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Margaretta D'Arcy's secret to an interesting life: keep things fun (and avoid meetings)

Approaching her 82nd birthday, D’Arcy shows no signs of slowing down.

Image: Sam Boal/Photocall Ireland

SOON TO CELEBRATE her 82nd birthday, Margaretta D’Arcy has been a performer, director, writer and an activist over a decades-long varied career.

In recent years, however, she’s become more widely known as a result of her peace protests at Shannon Airport.

Tonight, alongside Oscar-nominated director Jim Sheridan, she’ll be speaking about her life and times and her new book ‘Ireland’s Guantanamo Granny’, which delves into her anti-war protests and her time in Limerick Prison.

D’Arcy has, for years, been highlighting the fact that US military planes are using Shannon Airport to stop and refuel on their way to war zones.

In January 2014, the veteran activist was sentenced to three months in prison in Limerick for trespassing on the runway at Shannon Airport. Following protests, she was later moved to Mountjoy’s women’s prison the Dóchas Centre. A judge had offered to suspend the sentence if she signed a bond pledging not to enter unauthorised zones at the airport, but she had refused to do so.

The campaigner was rarely out of the headlines around that time – as she received prison visits from Sinn Féin leader Gerry Adams and the President’s wife, Sabina Higgins (the two women have been friends for years).

Instantly dubbed the ‘Guantanamo Granny’ by the media in the wake of her arrest, D’Arcy said in a phone interview with The Journal.ie that she was more than happy with her nickname.

Everyone has different things that they are passionate about, the activist contended. “My passion is I am against war. I think it’s a waste of time and causes misery.”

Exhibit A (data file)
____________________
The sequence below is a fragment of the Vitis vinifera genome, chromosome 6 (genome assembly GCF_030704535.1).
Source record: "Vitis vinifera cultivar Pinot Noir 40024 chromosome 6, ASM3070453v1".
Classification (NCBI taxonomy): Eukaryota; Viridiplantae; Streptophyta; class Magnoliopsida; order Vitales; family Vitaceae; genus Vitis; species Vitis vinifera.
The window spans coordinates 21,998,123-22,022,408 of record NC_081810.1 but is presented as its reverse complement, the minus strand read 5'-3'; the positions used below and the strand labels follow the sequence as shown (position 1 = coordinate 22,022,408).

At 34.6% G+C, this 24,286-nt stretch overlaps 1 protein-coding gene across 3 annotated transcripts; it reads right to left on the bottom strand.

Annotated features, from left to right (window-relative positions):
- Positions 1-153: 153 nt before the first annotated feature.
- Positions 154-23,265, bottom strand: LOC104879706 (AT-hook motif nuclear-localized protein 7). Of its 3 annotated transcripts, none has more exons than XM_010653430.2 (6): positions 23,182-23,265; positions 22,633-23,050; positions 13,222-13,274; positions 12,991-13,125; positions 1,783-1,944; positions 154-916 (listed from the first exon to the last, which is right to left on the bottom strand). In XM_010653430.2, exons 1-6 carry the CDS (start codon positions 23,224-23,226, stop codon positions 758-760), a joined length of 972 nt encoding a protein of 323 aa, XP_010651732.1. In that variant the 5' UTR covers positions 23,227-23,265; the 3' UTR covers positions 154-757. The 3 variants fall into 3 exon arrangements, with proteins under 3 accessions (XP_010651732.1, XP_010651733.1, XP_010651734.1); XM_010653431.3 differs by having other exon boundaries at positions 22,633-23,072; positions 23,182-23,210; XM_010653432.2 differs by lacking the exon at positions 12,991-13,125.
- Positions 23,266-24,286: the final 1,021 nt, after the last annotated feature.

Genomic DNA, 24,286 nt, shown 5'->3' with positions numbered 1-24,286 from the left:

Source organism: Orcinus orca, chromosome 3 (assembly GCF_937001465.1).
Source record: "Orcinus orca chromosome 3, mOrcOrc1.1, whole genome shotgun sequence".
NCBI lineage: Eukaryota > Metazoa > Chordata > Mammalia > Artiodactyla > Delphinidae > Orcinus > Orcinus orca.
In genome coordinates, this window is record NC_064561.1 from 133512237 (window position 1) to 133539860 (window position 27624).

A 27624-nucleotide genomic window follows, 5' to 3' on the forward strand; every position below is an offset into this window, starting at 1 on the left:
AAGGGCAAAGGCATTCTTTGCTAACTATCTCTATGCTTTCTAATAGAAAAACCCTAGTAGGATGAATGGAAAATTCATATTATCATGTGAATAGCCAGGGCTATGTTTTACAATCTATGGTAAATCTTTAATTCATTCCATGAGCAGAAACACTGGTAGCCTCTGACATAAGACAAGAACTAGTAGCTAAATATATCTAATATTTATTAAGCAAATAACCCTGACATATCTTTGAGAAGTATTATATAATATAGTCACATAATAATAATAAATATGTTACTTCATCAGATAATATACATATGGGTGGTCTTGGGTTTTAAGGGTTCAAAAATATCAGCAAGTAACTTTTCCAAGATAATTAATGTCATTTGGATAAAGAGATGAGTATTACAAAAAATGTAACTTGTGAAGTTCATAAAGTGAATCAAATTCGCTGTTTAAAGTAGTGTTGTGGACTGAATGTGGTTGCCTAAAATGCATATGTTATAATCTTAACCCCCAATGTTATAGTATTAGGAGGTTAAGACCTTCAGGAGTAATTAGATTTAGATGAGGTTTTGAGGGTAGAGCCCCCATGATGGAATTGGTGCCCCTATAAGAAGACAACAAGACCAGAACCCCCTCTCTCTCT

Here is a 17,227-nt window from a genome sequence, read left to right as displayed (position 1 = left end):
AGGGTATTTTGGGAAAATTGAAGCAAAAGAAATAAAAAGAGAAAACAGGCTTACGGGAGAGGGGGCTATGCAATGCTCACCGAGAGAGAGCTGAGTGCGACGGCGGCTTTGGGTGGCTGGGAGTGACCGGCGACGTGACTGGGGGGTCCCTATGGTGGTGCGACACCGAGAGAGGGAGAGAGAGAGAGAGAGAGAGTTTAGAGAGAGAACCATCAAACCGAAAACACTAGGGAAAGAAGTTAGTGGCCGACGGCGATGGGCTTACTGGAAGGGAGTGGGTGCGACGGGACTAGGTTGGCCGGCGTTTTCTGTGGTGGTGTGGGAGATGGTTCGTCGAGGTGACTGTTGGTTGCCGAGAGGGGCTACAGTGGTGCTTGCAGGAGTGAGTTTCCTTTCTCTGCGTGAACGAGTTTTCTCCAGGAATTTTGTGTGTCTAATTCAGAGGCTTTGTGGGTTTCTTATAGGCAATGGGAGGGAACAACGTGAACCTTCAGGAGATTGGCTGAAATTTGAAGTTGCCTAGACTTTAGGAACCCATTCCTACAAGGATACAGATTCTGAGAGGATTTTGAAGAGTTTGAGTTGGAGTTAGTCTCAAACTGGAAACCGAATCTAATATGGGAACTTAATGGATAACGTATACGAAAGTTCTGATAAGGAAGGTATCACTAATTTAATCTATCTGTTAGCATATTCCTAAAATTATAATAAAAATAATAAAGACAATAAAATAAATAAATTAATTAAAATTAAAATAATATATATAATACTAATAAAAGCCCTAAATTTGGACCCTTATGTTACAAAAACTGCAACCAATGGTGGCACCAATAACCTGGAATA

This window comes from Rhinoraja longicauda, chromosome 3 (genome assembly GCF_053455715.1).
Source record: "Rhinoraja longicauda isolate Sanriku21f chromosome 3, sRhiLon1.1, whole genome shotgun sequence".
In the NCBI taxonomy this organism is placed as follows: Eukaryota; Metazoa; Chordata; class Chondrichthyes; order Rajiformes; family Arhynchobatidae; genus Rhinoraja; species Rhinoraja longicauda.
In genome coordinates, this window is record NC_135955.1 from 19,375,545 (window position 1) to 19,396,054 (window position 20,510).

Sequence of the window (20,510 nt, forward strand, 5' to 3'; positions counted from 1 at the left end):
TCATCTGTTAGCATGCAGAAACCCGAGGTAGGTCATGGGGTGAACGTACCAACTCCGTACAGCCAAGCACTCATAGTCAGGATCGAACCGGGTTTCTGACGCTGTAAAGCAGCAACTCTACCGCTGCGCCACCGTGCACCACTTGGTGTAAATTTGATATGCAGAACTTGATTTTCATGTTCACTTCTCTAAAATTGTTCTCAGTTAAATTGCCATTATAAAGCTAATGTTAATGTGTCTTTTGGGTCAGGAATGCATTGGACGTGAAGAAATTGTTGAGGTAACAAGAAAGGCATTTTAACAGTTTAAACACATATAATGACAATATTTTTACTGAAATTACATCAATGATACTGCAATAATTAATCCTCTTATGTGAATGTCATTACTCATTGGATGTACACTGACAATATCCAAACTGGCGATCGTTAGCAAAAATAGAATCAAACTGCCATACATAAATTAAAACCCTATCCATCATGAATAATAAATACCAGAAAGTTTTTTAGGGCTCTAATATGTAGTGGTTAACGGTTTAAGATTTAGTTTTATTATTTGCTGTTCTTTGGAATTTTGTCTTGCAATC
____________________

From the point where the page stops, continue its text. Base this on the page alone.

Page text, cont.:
Ennis District Court case Independent TDs Mick Wallace and Clare Daly and campaigner Margaretta D'Arcy arrive at Ennis District Court, in February 2015, in a case relating to an incident at Shannon Airport. Source: Niall Carson/PA Archive/Press Association Image

More and more people are becoming more aware of planes stopping in Shannon as a result of peace campaigns, she said. TDs Clare Daly and Mick Wallace, who were also arrested for protesting at Shannon, have raised the issue in the Dáil numerous times.

Though she’s two weeks away from turning 82, D’Arcy says she keeps her passion alive by making everything “fun”.

If everything is fun you don’t get bored.
“I always think, how am I going to do something to make that fun? You know what? People get dried up because they have meetings. And then there’s committees. And then you forget why you’re doing something in the first place!”

Looking back on her colourful life, she says some “random moments” stand out for her.

“I like doing very absurd things” she declares, recalling the time she and her supporters held an impromptu march in the IFSC with sweeping brushes as a symbol of “sweeping out capitalism”.

It’s all these little things, but doing them in a different way. Upsetting the usual ways is how to get people to notice.

As a campaigner, D’Arcy has championed various issues in the course of her life. She ended up in jail in the North for protesting about the status of women in the prison system. In London, she also ended up behind bars for demonstrations against cruise missiles.

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Her current ongoing mission is to stop US planes from using Shannon.

How long and at what cost are the government going to keep using Shannon? Spending taxpayer money on guards? One has to keep pointing out the madness.

Margaretta D'Arcy released from jail Margaretta D'Arcy gives a press conference in Buswell's Hotel after her release from Mountjoy Prison. Source: Artur Widak/PA Wire

Margaretta will join Jim Sheridan, the director of My Left Foot and In The Name of the Father, at 8pm this evening at Dublin’s Smock Alley Theatre as part of the International Literature Festival to reflect on her extraordinary life.

“Make peace not war, make love not hate,” D’Arcy says, as we end our interview.

Her sign-off:

Wouldn’t Ireland be a fun-loving, peaceful place if we did this. A shining example for the world!

Read: Lynn Ruane: ‘I never had a desire to move into politics’

Read: €1.2 million spent on gardaí protecting US military planes at Shannon

About the author:

Roisin Nestor

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